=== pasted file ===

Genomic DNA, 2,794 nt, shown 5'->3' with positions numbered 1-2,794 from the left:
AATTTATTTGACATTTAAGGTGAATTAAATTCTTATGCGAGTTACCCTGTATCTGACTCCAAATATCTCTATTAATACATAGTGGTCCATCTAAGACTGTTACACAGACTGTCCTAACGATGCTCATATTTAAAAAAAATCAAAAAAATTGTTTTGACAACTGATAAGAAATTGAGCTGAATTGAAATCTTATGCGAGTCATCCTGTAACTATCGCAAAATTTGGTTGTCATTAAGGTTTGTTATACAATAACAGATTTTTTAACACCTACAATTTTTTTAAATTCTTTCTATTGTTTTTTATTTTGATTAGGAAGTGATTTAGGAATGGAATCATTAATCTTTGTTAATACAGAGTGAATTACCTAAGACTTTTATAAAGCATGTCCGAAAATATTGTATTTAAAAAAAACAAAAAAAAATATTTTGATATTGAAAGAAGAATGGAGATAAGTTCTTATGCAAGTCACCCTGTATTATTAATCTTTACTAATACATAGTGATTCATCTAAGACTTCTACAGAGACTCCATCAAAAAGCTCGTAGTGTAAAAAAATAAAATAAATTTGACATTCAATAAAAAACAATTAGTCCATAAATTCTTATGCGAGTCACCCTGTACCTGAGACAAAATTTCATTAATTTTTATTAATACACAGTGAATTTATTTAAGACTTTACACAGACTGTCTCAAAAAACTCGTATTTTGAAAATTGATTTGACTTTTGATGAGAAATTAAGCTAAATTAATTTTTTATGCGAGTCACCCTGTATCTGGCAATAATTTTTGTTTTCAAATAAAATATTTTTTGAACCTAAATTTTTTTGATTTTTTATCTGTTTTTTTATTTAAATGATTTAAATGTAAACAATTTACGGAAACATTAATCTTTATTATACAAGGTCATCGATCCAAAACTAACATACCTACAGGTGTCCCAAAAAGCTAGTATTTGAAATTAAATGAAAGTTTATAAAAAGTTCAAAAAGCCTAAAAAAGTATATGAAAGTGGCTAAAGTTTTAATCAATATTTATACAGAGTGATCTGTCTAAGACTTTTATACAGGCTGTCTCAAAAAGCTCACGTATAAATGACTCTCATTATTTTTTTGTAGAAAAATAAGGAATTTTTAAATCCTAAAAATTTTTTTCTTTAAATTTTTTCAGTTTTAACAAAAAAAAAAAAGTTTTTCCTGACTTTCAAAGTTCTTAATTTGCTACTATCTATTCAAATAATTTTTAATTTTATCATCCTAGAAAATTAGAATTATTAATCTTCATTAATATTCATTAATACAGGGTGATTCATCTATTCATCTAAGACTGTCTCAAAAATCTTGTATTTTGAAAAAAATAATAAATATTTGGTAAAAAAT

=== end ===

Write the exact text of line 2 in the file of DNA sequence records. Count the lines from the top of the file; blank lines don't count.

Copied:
AATTTATTTGACATTTAAGGTGAATTAAATTCTTATGCGAGTTACCCTGTATCTGACTCCAAATATCTCTATTAATACATAGTGGTCCATCTAAGACTGTTACACAGACTGTCCTAACGATGCTCATATTTAAAAAAAATCAAAAAAATTGTTTTGACAACTGATAAGAAATTGAGCTGAATTGAAATCTTATGCGAGTCATCCTGTAACTATCGCAAAATTTGGTTGTCATTAAGGTTTGTTATACAATAACAGATTTTTTAACACCTACAATTTTTTTAAATTCTTTCTATTGTTTTTTATTTTGATTAGGAAGTGATTTAGGAATGGAATCATTAATCTTTGTTAATACAGAGTGAATTACCTAAGACTTTTATAAAGCATGTCCGAAAATATTGTATTTAAAAAAAACAAAAAAAAATATTTTGATATTGAAAGAAGAATGGAGATAAGTTCTTATGCAAGTCACCCTGTATTATTAATCTTTACTAATACATAGTGATTCATCTAAGACTTCTACAGAGACTCCATCAAAAAGCTCGTAGTGTAAAAAAATAAAATAAATTTGACATTCAATAAAAAACAATTAGTCCATAAATTCTTATGCGAGTCACCCTGTACCTGAGACAAAATTTCATTAATTTTTATTAATACACAGTGAATTTATTTAAGACTTTACACAGACTGTCTCAAAAAACTCGTATTTTGAAAATTGATTTGACTTTTGATGAGAAATTAAGCTAAATTAATTTTTTATGCGAGTCACCCTGTATCTGGCAATAATTTTTGTTTTCAAATAAAATATTTTTTGAACCTAAATTTTTTTGATTTTTTATCTGTTTTTTTATTTAAATGATTTAAATGTAAACAATTTACGGAAACATTAATCTTTATTATACAAGGTCATCGATCCAAAACTAACATACCTACAGGTGTCCCAAAAAGCTAGTATTTGAAATTAAATGAAAGTTTATAAAAAGTTCAAAAAGCCTAAAAAAGTATATGAAAGTGGCTAAAGTTTTAATCAATATTTATACAGAGTGATCTGTCTAAGACTTTTATACAGGCTGTCTCAAAAAGCTCACGTATAAATGACTCTCATTATTTTTTTGTAGAAAAATAAGGAATTTTTAAATCCTAAAAATTTTTTTCTTTAAATTTTTTCAGTTTTAACAAAAAAAAAAAAGTTTTTCCTGACTTTCAAAGTTCTTAATTTGCTACTATCTATTCAAATAATTTTTAATTTTATCATCCTAGAAAATTAGAATTATTAATCTTCATTAATATTCATTAATACAGGGTGATTCATCTATTCATCTAAGACTGTCTCAAAAATCTTGTATTTTGAAAAAAATAATAAATATTTGGTAAAAAAT